Clients listen for DHCP messages on UDP port 546. Servers and relay agents listen for DHCP messages on UDP port 547.
Relay agents implementing this specification may be configured instead to 1) use a source port number other than 547 when relaying messages toward servers and 2) receive responses toward clients on that same port. This will only work when the DHCP server or relay agent to which such a relay agent is forwarding messages is upgraded to support this extension.
Relay agents do not maintain state. To return a message to its source, the relay agent must include all the required information in the Relay-forward message. When a relay in a sequence of cascaded relays does not use the standard source port, that source port must be included along with the source address. This option allows the relay agent to do so.
The "Relay Source Port Option" is a new DHCPv6 option. It MUST be used by either 1) a DHCPv6 relay agent that uses a non-DHCP UDP port (not 547) communicating with the IPv6 server and the upstream relay agent or 2) an IPv6 relay agent that detects the use of a non-DHCP UDP port (not 547) by a downstream relay agent.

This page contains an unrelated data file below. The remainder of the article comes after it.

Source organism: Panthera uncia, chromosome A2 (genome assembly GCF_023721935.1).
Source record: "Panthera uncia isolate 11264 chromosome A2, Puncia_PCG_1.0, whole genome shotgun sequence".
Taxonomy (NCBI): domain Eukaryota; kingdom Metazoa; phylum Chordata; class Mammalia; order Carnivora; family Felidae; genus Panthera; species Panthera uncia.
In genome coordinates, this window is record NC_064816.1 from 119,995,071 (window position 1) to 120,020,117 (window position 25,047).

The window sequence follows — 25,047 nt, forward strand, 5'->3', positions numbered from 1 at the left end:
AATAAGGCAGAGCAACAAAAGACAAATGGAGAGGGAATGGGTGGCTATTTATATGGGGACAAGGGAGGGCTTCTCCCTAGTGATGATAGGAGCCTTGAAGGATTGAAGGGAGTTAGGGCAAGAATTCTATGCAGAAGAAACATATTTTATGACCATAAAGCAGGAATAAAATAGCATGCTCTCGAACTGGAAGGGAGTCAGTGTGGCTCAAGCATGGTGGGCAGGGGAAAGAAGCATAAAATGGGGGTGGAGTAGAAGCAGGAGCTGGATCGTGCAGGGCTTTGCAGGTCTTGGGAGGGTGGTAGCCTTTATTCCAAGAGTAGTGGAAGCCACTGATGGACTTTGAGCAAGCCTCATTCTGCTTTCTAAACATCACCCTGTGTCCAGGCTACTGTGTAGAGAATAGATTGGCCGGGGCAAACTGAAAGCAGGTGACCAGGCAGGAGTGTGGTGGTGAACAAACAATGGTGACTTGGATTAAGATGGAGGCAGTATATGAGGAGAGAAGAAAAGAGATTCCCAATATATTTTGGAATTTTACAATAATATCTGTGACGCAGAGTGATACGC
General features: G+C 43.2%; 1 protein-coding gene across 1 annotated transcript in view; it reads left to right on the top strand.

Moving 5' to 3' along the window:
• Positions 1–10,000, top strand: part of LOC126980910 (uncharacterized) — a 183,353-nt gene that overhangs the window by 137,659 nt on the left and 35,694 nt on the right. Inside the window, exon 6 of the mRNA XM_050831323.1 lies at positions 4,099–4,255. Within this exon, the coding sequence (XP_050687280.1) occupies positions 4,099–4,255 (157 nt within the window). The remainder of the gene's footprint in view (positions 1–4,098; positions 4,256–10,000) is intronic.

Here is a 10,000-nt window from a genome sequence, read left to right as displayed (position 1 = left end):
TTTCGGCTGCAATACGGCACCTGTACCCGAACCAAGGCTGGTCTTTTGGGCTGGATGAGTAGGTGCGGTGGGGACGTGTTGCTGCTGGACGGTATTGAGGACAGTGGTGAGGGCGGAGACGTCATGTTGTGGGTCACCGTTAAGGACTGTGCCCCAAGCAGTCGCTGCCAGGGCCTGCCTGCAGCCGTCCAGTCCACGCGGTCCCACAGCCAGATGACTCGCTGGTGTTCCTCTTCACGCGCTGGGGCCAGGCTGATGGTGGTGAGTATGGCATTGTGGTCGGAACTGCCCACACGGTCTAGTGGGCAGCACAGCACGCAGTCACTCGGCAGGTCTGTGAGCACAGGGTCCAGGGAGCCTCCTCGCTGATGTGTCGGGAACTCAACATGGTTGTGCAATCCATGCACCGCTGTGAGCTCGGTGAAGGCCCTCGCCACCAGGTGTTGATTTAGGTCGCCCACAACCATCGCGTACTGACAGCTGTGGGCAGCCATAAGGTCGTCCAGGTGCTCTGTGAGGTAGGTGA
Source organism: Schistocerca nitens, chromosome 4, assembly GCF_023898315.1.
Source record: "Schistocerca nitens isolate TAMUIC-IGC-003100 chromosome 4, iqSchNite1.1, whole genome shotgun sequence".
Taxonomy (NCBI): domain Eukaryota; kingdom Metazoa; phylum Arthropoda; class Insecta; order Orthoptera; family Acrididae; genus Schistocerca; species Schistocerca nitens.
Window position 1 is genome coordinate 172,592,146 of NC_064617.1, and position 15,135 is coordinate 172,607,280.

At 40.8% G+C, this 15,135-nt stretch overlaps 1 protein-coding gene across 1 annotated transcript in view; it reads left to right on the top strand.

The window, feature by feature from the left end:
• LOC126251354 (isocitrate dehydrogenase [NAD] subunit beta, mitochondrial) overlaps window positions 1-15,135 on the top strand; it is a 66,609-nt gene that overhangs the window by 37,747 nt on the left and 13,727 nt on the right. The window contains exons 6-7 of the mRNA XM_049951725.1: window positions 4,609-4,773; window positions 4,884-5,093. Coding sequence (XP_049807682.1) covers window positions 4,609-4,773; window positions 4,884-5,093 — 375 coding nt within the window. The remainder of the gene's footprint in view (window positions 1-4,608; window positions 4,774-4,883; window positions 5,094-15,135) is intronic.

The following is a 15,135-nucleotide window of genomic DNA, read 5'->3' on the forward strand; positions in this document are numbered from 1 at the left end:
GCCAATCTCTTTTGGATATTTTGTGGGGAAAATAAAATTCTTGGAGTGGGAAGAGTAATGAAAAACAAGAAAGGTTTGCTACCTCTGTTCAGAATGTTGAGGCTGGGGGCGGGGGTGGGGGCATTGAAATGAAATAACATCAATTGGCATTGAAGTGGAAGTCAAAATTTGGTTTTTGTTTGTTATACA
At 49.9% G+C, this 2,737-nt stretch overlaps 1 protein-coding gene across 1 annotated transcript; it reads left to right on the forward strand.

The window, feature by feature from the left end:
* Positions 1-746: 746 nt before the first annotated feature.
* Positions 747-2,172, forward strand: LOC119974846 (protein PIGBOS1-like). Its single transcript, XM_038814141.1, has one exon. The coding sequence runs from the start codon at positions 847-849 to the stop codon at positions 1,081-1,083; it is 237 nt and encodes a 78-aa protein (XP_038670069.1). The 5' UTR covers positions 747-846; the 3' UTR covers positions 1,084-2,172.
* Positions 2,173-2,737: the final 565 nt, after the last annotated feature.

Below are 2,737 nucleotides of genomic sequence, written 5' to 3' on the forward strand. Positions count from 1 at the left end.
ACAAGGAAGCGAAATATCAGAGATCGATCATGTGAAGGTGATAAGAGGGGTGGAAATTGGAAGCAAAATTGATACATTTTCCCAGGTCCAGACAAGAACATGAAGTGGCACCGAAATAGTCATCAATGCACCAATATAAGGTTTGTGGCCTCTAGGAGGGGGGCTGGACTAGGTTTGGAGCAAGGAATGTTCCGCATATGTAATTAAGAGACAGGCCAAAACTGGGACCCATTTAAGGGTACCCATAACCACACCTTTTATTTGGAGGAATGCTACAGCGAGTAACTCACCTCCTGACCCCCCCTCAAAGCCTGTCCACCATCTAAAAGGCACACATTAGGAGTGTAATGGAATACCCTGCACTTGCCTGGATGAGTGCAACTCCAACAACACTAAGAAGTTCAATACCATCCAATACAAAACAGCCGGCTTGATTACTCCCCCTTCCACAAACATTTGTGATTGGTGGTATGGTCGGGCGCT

The format of the "Relay Source Port Option" is shown below:
Downstream Source Port: 16-bit value. To be set by the IPv6 relay either to the downstream relay agent's UDP source port used for the UDP packet, or to zero if only the local relay agent uses the non-DHCP UDP port (not 547).
When a relay agent uses a non-DHCP UDP port (not 67) to communicate with the DHCP server, it MUST include the "Source Port Sub-option" in Relay-forward messages to indicate that.